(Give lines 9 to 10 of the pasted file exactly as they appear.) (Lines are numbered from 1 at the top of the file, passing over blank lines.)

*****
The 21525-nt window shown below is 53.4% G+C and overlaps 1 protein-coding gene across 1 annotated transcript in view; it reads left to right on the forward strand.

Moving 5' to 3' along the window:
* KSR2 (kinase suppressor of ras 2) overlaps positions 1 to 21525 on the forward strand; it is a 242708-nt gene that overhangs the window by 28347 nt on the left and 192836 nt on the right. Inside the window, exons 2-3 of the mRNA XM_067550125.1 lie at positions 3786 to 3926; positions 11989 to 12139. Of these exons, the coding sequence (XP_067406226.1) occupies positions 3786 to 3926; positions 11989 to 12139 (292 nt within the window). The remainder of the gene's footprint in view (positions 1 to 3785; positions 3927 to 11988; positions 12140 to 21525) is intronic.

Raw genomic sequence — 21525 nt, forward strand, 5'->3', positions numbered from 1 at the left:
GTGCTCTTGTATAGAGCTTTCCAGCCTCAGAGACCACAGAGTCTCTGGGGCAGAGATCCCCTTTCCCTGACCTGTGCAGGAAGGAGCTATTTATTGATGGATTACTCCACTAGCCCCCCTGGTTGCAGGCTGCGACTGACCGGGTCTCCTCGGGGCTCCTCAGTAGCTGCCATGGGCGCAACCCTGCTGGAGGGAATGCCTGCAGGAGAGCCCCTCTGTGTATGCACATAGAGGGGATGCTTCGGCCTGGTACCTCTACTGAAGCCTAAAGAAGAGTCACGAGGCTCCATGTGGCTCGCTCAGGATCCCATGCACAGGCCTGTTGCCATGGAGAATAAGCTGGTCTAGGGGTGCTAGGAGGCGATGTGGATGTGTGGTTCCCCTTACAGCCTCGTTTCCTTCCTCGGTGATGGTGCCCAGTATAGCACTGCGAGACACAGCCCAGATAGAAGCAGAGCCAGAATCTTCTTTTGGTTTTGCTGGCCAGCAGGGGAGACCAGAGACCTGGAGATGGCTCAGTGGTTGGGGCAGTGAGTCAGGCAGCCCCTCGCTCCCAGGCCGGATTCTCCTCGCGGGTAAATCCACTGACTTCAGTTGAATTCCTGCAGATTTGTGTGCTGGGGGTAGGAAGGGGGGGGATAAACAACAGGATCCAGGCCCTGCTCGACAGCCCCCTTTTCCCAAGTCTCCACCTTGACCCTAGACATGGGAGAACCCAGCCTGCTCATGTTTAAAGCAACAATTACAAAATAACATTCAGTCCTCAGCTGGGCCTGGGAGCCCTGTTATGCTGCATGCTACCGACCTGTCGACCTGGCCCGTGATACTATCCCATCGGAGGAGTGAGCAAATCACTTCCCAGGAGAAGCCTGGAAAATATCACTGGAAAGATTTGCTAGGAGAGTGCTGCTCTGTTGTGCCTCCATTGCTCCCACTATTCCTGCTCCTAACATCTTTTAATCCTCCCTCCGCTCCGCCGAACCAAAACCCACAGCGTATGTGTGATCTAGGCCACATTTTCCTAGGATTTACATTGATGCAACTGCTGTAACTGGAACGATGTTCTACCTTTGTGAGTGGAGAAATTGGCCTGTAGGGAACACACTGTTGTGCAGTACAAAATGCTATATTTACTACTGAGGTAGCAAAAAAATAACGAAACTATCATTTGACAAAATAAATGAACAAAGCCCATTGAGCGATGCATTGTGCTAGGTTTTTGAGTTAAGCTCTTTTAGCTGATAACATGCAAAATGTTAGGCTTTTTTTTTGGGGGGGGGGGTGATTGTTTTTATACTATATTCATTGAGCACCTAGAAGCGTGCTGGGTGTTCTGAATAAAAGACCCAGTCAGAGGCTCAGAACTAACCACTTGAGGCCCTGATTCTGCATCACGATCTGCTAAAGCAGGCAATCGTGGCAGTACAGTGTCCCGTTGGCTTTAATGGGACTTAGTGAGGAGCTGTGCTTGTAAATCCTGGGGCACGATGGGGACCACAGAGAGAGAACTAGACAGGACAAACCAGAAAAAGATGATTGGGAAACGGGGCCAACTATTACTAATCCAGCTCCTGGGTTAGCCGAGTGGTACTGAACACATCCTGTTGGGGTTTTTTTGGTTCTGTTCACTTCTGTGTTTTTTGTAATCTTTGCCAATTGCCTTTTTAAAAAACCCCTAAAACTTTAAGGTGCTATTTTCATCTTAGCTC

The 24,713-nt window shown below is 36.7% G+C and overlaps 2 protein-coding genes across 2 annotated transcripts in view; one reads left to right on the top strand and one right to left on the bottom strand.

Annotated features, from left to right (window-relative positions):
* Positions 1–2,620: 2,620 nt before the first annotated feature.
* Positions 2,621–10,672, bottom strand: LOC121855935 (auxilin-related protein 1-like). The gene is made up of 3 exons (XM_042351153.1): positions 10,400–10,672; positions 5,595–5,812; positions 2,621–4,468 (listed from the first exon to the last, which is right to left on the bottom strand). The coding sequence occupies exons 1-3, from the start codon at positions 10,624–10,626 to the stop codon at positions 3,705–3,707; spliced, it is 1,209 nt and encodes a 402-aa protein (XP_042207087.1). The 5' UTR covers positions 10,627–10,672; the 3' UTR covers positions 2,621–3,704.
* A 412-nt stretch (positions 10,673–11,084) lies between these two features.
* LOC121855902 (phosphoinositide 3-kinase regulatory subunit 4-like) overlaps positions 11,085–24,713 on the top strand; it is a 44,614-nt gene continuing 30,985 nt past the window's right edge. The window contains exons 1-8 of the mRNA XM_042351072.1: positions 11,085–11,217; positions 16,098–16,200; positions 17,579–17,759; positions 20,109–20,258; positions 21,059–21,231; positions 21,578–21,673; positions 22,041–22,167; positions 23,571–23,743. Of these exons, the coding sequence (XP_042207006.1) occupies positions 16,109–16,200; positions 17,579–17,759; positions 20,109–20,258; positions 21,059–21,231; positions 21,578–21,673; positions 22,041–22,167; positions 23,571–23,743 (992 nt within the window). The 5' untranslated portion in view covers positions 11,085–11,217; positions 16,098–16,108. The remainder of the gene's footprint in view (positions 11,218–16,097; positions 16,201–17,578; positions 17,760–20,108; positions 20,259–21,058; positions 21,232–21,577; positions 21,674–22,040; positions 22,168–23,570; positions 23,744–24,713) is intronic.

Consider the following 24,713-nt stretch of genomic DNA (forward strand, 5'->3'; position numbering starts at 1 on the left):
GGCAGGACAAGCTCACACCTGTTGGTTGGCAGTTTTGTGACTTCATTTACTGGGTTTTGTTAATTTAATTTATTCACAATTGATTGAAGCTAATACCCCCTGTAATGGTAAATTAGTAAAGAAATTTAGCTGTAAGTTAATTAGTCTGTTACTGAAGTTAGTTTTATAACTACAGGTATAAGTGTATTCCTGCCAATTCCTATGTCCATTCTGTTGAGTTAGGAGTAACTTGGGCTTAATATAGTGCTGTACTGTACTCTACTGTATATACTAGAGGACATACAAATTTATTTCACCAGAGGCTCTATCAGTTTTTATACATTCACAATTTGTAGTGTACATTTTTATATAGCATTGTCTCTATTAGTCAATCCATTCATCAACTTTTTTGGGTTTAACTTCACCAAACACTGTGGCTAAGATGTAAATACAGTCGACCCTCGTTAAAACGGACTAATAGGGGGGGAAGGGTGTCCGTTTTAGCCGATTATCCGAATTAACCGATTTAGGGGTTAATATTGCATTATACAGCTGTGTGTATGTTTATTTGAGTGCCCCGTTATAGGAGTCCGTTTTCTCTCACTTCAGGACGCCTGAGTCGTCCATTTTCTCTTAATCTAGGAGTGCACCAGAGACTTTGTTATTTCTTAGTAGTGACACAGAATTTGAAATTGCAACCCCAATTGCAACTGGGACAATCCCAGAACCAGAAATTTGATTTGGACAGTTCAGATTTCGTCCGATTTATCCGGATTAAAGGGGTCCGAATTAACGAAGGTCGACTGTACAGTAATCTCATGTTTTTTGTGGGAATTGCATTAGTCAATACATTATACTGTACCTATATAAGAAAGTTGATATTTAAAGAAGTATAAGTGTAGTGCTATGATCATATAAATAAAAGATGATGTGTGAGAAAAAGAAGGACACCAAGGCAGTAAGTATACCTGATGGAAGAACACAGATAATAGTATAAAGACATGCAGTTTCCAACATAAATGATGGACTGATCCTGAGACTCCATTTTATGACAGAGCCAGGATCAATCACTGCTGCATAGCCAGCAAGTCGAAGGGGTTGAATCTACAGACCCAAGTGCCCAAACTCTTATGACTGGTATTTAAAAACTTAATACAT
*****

* Positions 2,621–10,672, bottom strand: LOC121855935 (auxilin-related protein 1-like). The gene is made up of 3 exons (XM_042351153.1): positions 10,400–10,672; positions 5,595–5,812; positions 2,621–4,468 (listed from the first exon to the last, which is right to left on the bottom strand). The coding sequence occupies exons 1-3, from the start codon at positions 10,624–10,626 to the stop codon at positions 3,705–3,707; spliced, it is 1,209 nt and encodes a 402-aa protein (XP_042207087.1). The 5' UTR covers positions 10,627–10,672; the 3' UTR covers positions 2,621–3,704.
* A 412-nt stretch (positions 10,673–11,084) lies between these two features.